Ebenezer Elliott (1781-1849), a Yorkshire man, who won fame as "the Corn-law rhymer," was a dull boy at school, and was early put to work in an iron foundry with which his father was connected. His poetic genius was awakened by his brother's reading to him Thompson's "Seasons," and was confirmed by the bequest to his father of a curate's library, containing other poetry of a high order. His first poem, "The Vernal Walk," and many others, testified his strong love for country scenes. But his deepest feeling was stirred by the sufferings of poor mechanics and their families, and in his "Corn-Law Rhymes" (1831) he gave voice to their hatred of the tax on bread. Yet Elliott himself knew these sufferings rather by observation than experience. After carrying on the business of an iron-founder at Sheffield for twenty years he retired with a competent fortune.
"The Angel in the House," an idyl of domestic love, is the chief performance of Coventry Patmore (1823-1897). It was issued in four parts, "The Betrothal" (1854), "The Espousal" (1856), "Faithful for Ever" (186o), and "The Victories of Love" (1862). Never was the perfect blessedness of married life more sweetly or chastely sung than in this quietly beautiful and somewhat mystical poem. Patmore was a native of Essex, and for over twenty years was an assistant librarian at the British Museum. In 1877 he published anonymously "The Unknown Eros and Other Poems," indicating unabated vigor, but not adding to his fame.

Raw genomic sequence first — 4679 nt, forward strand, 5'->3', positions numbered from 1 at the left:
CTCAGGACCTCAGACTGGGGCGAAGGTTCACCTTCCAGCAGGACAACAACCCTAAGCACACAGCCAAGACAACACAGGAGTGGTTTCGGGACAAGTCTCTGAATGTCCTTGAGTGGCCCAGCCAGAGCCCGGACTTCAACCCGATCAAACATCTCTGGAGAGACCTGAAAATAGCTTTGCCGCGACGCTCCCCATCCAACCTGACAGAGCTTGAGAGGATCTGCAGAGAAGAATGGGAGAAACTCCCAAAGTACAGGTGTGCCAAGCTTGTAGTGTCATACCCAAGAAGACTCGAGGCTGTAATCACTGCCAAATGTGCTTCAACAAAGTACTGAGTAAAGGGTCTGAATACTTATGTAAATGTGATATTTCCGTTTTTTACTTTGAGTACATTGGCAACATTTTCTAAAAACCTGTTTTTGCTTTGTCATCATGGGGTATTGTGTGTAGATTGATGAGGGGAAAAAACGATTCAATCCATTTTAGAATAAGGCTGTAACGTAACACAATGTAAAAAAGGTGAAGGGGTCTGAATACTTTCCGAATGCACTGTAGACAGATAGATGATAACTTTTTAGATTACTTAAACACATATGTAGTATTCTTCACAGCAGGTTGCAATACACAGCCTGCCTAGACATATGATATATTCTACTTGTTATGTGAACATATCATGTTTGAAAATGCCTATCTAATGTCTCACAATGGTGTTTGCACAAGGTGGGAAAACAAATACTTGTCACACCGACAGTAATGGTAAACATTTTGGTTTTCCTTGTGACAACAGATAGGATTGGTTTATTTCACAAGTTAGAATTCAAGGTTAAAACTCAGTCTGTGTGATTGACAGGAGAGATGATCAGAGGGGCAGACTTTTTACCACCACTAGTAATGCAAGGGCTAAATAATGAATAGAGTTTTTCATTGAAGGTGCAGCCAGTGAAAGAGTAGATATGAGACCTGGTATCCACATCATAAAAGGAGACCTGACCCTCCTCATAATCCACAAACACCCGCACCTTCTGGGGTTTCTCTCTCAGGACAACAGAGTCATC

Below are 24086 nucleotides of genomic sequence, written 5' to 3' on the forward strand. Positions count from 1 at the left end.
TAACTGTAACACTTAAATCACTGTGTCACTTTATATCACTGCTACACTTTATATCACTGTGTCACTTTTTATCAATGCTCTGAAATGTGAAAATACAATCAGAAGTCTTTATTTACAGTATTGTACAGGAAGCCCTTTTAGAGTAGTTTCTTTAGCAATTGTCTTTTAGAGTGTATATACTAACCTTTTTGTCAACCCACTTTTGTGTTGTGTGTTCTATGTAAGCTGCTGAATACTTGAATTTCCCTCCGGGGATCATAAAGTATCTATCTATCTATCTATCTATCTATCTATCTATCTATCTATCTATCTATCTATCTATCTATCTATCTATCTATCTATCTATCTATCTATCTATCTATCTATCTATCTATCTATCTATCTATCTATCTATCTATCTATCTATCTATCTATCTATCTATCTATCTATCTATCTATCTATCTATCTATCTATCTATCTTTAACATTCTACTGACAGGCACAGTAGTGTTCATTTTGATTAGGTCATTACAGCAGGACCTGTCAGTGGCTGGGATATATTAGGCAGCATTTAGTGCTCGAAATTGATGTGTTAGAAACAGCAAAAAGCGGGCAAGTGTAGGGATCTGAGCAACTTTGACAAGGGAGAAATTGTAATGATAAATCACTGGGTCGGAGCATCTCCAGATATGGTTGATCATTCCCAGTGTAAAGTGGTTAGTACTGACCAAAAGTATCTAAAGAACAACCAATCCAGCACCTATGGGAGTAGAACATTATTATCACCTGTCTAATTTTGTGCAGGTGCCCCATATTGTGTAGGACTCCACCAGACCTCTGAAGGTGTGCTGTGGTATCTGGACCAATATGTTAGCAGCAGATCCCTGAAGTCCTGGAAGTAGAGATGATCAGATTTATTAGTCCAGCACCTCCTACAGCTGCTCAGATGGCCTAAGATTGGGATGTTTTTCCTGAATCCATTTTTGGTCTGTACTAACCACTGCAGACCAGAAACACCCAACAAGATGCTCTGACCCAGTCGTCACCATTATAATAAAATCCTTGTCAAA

Arthur Hugh Clough (1819-1861) appeared to his friends capable of accomplishing better things than his actual work. He had distinguished himself at Rugby and Oxford, but the Tractarian controversy first attracted and then repelled him. His "Bothie of Tober-na-Vuolich" relates in hexameters the aspirations and adventures of some English students with their tutor in the Highlands. Losing his religious faith, Clough resigned his Oxford fellowship, but engaged in educational work through most of his life. "Amours de Voyage" gave his impressions of Rome, as seen in a vacation. "Dipsychus" (double-minded) is a serious poem, with fine descriptive passages. "Mari magno" (on the great sea) contains homely tales of love and marriage. Clough's scepticism mars his work both in spirit and in execution, but when he forgot it, he showed genius. Matthew Arnold lamented him in "Thyrsis."
Frederick Locker-Lampson (1821-1895) was one of the modern troubadours, touching in elegant verse the whims and fancies of society. His "London Lyrics" (1857) stand at the head of this class. As a companion volume he collected from other poets "Lyra Elegantiarum (1867) and to these added a miscellany of prose and verse, partly original, called "Patchwork."